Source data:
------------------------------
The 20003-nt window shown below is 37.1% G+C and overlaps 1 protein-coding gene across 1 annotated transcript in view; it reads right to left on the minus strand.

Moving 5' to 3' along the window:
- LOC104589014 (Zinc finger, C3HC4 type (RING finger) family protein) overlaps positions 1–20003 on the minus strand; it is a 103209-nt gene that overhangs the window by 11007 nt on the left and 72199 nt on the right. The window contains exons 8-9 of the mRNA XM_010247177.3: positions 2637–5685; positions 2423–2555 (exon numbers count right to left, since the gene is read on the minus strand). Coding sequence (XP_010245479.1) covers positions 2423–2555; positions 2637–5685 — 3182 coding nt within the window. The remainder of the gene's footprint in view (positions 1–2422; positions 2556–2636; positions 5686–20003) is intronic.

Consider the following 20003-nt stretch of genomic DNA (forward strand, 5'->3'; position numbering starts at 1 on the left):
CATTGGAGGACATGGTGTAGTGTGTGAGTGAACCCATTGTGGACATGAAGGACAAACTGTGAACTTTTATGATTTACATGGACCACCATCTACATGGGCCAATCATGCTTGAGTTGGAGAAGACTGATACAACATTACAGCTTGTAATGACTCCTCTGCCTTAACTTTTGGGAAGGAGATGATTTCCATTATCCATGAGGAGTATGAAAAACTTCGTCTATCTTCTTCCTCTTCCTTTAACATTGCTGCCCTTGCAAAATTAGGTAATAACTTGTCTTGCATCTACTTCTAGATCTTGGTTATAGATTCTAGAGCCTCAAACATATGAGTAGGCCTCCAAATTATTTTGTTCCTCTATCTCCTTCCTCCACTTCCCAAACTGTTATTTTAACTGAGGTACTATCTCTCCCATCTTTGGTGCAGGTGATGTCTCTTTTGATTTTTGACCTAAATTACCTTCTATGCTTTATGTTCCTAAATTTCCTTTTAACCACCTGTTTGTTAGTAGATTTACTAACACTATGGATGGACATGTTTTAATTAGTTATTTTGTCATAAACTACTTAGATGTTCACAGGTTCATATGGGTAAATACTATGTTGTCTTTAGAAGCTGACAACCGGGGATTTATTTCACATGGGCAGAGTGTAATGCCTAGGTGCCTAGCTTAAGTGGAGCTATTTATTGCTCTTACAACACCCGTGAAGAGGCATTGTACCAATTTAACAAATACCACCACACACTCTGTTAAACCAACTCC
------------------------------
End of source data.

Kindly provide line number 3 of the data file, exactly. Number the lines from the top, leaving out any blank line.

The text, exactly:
- LOC104589014 (Zinc finger, C3HC4 type (RING finger) family protein) overlaps positions 1–20003 on the minus strand; it is a 103209-nt gene that overhangs the window by 11007 nt on the left and 72199 nt on the right. The window contains exons 8-9 of the mRNA XM_010247177.3: positions 2637–5685; positions 2423–2555 (exon numbers count right to left, since the gene is read on the minus strand). Coding sequence (XP_010245479.1) covers positions 2423–2555; positions 2637–5685 — 3182 coding nt within the window. The remainder of the gene's footprint in view (positions 1–2422; positions 2556–2636; positions 5686–20003) is intronic.